Friday, January 21, 2011

Is Laziness a Racial Characteristic?

In the beginning of Immanuel Kant’s essay, “Of the Different Human Races,” he distinguishes between natural division and artificial division. According to Kant, “race” is a natural deviation from the original line of human descent. Based on this understanding of “race,” Kant argues that “race” is scientifically supported. However, what exactly constitutes a “race?” Is it one’s physical, cognitive, or emotional characteristics that have “deviated”? If so, how can one measure such deviations? Does one’s cultural community and religion influence one’s race, and if so, how? Kant seems to make a broad claim about “race” without defining specific characteristics used to differentiate between races.

Kant’s observations of various races are primarily physical. For example, he describes people who lived in the arctic region as having a smaller build because “with a smaller build the power of the heart remains the same but blood circulation takes place in a shorter time” (p. 15). Similarly, Kant explains, “Negros…produced a thick, turned up nose and thick, fatty lips” (p. 15). However, imbedded within the context of the essay are remarks about cognitive deviation as well, for example differences in personality. After the extensive paragraph that describes how surrounding environment influences the appearance of Negros, Kant writes, “However, because he is so amply supplied by his motherland, he is also lazy, indolent, and dawdling” (17). Like physical attributes, does Kant believe personality traits, such as “laziness,” are preserved as well? For example, would Kant argue that a “Negro” who is born and raised in a sparse environment would be “lazy, indolent, and dawdling?” Clearly, this is an absurd claim to make. Because such characteristics are not preserved throughout generations, Kant should not include such observations in his essay. Rather, Kant should maintain his definition of “race,” although poorly defined, in order to uphold the belief that “race” belongs to the category of “natural law.” Not only does Kant’s statement about Negros undermine his naturally based philosophy of race, but it also undermines the integrity of different races. Words such as “lazy, indolent, and dawdling” are charged with negative connotations. Comments such as these emphasize the political motivation for race. Kant directly criticizes other “races,” with the hopes to indirectly advance his own.

Although I now understand “ten things to know about race” after class discussion, I, myself, do not have answers to the questions I have posed. Although slightly embarrassing to admit, I do not know what “constitutes” race. I am looking forward to further investigating this question throughout the course of the semester.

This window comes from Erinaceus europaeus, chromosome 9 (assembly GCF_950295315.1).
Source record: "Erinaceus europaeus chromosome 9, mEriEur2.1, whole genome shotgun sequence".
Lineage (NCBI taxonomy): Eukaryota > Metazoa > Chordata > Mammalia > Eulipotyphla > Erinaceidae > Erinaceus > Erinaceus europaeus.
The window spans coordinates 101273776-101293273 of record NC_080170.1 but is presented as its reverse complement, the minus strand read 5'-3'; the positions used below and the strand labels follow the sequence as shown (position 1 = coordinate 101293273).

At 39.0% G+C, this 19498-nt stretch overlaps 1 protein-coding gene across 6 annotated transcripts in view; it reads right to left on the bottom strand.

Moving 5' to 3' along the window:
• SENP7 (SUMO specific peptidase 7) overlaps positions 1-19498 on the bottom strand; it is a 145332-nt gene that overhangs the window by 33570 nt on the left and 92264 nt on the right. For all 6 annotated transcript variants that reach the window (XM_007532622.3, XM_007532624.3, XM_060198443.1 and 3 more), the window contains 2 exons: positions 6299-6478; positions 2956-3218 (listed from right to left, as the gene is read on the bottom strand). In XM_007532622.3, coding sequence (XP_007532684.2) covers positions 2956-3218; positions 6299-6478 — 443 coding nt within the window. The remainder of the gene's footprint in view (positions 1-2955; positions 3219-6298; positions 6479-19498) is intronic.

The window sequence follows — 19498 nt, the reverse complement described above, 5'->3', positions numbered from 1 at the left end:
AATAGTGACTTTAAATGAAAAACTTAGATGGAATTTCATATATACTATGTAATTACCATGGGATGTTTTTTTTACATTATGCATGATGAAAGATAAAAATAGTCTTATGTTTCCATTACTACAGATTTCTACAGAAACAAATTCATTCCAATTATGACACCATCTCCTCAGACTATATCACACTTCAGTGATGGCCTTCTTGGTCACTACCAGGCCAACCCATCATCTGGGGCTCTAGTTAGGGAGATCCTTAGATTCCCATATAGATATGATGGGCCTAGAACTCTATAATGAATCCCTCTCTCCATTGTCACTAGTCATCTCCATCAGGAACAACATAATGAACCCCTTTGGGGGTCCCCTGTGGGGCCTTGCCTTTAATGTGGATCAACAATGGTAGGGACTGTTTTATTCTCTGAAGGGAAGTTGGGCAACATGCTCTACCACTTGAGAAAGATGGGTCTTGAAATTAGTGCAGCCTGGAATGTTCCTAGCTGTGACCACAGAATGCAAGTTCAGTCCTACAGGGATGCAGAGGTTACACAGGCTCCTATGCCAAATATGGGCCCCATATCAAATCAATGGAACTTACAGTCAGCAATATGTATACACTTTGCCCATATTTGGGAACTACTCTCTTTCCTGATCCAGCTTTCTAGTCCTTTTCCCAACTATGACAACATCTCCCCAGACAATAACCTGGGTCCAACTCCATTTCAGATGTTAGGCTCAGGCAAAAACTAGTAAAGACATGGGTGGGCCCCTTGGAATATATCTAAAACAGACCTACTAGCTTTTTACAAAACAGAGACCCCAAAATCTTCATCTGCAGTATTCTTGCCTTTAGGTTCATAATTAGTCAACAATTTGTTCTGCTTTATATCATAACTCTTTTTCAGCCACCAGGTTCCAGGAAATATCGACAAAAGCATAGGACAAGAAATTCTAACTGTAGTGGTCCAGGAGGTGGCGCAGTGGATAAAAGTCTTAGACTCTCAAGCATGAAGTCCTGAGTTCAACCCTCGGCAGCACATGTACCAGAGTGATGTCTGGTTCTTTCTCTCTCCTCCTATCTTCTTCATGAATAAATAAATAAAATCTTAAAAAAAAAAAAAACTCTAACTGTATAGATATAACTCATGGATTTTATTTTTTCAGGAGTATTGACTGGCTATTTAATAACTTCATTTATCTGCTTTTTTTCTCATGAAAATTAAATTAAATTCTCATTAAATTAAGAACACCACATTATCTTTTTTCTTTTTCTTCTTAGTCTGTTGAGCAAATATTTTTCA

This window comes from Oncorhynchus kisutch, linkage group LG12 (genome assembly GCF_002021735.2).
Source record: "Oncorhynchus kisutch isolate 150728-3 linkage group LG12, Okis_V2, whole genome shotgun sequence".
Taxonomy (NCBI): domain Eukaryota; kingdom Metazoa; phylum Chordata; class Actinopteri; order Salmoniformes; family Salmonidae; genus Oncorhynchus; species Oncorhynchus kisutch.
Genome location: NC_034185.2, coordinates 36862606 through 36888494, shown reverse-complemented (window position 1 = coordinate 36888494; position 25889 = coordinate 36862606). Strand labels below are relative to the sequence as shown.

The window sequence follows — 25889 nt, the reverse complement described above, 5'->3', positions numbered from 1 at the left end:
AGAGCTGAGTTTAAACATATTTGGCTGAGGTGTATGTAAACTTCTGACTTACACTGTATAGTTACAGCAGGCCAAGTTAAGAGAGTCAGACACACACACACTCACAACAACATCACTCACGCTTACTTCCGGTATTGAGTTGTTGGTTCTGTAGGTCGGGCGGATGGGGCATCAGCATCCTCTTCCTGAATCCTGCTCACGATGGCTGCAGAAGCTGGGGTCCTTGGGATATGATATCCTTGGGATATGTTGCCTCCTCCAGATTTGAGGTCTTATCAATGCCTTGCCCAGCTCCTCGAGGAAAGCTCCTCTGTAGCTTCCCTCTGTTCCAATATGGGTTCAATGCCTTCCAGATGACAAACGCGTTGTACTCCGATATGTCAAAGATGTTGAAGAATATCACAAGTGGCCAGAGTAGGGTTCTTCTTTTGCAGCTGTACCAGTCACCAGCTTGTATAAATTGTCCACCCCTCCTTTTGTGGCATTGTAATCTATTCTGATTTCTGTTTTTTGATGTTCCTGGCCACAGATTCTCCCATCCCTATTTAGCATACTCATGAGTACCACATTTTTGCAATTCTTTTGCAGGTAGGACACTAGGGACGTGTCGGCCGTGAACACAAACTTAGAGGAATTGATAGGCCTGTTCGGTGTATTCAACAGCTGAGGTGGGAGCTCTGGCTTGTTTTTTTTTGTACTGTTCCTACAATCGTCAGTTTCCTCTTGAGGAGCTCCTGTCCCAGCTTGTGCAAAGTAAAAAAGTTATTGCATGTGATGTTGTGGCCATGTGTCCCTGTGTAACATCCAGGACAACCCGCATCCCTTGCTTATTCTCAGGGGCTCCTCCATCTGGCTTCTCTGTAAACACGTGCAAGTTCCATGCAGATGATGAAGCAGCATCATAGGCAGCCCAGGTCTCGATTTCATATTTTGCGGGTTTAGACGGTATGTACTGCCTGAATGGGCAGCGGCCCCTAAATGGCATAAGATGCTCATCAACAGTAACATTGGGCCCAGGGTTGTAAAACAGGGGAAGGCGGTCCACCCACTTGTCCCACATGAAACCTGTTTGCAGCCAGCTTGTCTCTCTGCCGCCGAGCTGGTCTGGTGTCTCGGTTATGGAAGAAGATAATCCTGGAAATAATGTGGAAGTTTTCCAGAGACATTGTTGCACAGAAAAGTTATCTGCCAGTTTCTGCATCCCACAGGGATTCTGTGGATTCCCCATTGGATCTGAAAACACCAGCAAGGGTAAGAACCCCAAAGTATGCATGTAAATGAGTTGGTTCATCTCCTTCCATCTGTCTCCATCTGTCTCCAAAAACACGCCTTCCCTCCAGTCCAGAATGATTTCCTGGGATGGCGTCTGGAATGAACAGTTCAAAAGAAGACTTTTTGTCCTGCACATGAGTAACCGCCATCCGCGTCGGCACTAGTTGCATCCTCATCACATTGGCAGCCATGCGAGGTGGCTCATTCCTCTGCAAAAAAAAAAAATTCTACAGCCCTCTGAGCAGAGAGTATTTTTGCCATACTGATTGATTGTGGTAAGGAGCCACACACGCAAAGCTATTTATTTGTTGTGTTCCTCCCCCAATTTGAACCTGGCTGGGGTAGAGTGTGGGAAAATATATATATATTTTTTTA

1. think you are making a good point that despite the apparent "scientificness" of Kant's views, his racial categorizations are latent with normative judgments about differently raced peoples. While I don't know if his work can be fairly considered a "direct" criticism of other race, but the way in which he arms normative judgments with scientific vocabulary complicates the situation. Although I am (and I would think many others) more inclined to grant more legitimacy to Kant's argument than, for example, Bernier's on the basis that Kant use of science poses the problem of how scientific data is produced to reinforce existing socio-cultural norms.

  2. I understand your confusion concerning the exact definition of race considering the increasing ambiguity that surrounds the term. One dictionary states that a race can consist of “any people united by common history, language, cultural traits, etc.” This is very misleading and could lead one to think of the majority of the United States’ population as a single race. Racial categorization is solely a social construct. It is another way for humans to have superiority over one another and to separate themselves from their counterparts. It is an innate desire that humans have in common to want to be better than their peers and society has protected the right to feelings of superiority far more fiercely than human rights to life, freedom, and even thought and expression. Scientists, for instance, increasingly began to present different ways to test intelligence beginning in the early 18th century in order to rationalize racial discrimination and categorization. It is interesting how far society has gone to justify and maintain race as a way to classify humans.

  3. Reading Kant and Bernier's criticisms of the races is hard; from a modern standpoint we get angry reading these racist comments. However, I think these sorts of descriptions are still used today. When Europeans talk about Americans, they use words like "fat," "lazy," and "loud." Of course, this is not true of all Americans; it is simply a stereotype. Humans are quick to judge, possibly because it is a basic instinct and also because it is easy- it's hard to analyze an entire race or culture, but it's easy to find the most distinctive qualities and blow them out of proportion. I do occasionally get frustrated with Kant and Bernier, but I continuously tell myself that this is the first attempt to analyze race and we must respect these philosophers for their contributions to our current views.


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